Kelsey Wavey and Tracey Nepinak in "Romeo and Juliet," part of MTYP's Aboriginal Arts Program (Leif Norman)
It's a place where local Aboriginal youth can find their voices and develop their talents. The Aboriginal Arts Training and Mentorship Program at Manitoba Theatre for Young People provides free classes in theatre, film and production. And with more than 500 students a year it's the largest of its kind in Canada.
But a federal funding freeze for aboriginal youth programs is threatening its future. On June 11, the Federal Government abruptly "froze" funding for Cultural Connections for Youth (CCAY). CCAY funds represents more than half of the funding for MTYP's Aboriginal Arts Program.
Columpa Bobb is the program director. She says she is appreciative of the funding because the program serves a demographic that is severely underprivileged. "It's going to take people in positions of power to recognize how much these children and young people value this program and stand behind it," she says.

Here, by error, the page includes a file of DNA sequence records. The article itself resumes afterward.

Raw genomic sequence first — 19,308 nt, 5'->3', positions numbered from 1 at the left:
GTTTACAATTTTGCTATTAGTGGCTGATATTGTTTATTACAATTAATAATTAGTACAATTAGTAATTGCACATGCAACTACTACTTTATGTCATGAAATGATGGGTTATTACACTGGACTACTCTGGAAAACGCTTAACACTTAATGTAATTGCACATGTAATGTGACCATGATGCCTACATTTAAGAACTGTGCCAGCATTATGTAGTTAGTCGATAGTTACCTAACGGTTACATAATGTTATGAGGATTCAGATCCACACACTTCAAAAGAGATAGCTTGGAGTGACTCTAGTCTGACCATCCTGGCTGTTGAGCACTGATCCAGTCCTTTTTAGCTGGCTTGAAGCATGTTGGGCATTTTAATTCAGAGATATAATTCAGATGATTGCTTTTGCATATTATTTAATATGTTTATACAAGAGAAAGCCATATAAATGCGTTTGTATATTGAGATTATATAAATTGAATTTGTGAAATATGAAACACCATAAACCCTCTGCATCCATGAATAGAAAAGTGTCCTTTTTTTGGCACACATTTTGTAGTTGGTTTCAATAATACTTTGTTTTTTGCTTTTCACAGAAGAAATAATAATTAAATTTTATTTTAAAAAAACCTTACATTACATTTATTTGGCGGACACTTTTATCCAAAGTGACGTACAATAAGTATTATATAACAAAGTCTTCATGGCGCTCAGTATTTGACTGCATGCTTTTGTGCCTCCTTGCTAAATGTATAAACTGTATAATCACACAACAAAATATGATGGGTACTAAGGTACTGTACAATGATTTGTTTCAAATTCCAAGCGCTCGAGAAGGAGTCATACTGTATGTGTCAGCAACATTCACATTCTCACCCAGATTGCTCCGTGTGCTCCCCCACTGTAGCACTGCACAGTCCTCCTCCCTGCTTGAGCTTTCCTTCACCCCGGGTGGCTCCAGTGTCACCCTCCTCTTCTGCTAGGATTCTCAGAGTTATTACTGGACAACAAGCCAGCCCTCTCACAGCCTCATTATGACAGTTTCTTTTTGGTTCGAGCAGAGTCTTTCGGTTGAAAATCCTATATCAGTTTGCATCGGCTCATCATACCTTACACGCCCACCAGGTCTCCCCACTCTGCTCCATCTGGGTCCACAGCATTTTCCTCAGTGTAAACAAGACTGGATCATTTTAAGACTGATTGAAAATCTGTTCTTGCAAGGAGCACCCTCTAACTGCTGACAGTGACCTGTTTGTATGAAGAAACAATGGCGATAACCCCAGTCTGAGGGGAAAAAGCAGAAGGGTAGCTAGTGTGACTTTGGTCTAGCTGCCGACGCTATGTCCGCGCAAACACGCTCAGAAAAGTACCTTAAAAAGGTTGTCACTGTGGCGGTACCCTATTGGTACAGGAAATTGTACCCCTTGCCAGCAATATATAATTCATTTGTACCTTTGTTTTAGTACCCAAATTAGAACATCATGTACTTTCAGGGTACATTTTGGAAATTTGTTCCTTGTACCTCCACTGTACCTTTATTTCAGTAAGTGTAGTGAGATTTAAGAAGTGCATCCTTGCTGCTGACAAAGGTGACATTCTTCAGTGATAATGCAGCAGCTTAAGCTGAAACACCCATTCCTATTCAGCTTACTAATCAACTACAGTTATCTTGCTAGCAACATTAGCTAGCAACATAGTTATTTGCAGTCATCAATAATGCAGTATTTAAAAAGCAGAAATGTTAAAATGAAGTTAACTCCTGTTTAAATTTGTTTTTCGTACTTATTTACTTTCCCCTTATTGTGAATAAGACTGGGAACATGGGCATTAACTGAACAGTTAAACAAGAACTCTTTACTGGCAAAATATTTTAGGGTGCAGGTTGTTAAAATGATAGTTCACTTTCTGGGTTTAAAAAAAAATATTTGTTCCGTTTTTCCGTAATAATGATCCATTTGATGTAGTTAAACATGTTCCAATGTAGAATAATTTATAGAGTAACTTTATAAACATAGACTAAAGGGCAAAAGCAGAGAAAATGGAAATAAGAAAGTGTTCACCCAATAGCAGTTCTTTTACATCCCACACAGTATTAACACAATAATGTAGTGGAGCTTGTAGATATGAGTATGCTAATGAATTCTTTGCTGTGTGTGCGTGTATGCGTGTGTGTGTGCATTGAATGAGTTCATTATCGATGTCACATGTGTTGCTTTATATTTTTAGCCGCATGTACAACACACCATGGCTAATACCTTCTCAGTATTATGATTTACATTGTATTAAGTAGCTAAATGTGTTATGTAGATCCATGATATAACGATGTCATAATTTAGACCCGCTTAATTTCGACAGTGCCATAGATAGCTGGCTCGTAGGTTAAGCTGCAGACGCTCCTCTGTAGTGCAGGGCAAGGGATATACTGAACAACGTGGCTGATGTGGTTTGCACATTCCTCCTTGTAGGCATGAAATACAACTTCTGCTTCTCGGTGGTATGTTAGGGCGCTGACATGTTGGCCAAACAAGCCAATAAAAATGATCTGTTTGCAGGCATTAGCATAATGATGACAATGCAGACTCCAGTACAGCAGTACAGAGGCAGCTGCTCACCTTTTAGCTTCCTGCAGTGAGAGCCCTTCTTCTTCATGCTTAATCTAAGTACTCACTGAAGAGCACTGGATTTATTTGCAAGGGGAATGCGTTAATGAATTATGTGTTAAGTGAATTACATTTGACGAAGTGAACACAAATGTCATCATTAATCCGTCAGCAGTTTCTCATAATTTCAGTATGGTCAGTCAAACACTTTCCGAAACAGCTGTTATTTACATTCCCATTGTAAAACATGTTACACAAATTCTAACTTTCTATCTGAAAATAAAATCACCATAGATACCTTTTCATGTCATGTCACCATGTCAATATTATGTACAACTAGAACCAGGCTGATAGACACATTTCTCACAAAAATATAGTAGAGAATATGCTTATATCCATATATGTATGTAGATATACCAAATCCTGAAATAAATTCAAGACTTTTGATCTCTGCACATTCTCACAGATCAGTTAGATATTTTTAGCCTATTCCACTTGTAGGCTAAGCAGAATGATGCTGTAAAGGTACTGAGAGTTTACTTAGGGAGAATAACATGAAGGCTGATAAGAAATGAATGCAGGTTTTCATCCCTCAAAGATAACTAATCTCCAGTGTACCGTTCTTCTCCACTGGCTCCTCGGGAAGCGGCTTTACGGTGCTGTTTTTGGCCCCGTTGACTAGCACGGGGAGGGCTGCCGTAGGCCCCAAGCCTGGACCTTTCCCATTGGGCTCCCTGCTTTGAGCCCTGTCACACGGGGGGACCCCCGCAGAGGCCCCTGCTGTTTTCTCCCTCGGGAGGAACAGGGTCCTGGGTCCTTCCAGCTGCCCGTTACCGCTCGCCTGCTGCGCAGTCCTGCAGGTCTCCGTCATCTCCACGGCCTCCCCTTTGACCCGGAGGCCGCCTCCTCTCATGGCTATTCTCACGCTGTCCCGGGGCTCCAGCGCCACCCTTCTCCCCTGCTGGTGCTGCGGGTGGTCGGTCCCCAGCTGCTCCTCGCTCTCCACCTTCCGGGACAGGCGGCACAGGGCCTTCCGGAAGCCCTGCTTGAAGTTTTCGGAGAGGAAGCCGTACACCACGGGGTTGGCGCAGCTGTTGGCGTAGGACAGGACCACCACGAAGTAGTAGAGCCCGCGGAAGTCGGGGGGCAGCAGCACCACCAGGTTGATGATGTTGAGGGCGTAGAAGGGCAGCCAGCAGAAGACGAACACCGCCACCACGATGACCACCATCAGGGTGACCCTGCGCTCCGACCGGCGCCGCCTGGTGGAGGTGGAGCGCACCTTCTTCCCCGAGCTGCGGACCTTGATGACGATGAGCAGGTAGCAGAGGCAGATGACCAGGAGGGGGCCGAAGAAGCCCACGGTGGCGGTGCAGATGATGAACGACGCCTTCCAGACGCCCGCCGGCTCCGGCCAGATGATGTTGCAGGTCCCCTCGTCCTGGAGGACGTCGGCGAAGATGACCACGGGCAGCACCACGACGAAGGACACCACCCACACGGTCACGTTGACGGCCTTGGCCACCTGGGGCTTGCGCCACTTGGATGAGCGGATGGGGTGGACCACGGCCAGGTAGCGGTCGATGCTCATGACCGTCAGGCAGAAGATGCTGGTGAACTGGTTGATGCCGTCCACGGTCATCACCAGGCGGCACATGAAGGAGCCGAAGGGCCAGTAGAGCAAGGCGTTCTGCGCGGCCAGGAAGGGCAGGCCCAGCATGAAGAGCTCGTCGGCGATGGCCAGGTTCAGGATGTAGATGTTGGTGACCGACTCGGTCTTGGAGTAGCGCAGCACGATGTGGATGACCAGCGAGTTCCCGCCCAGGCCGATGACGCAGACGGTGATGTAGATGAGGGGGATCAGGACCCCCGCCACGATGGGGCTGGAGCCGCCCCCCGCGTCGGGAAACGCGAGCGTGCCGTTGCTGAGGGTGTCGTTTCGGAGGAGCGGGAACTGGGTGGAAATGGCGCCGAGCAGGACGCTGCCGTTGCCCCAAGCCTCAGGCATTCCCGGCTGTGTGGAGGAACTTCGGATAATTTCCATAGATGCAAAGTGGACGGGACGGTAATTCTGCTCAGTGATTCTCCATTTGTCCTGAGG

The summer film camp at MTYP is going ahead as planned, but the fall program with 5-600 students is now in limbo.
Josh Ranville is a former student of the program who is now studying theatre in Vancouver at Langara College. He calls the news heartbreaking. "This program definitely lights that spark," he continued. "It gave me that push towards definitely moving in this direction. Without it, it would never have been the same."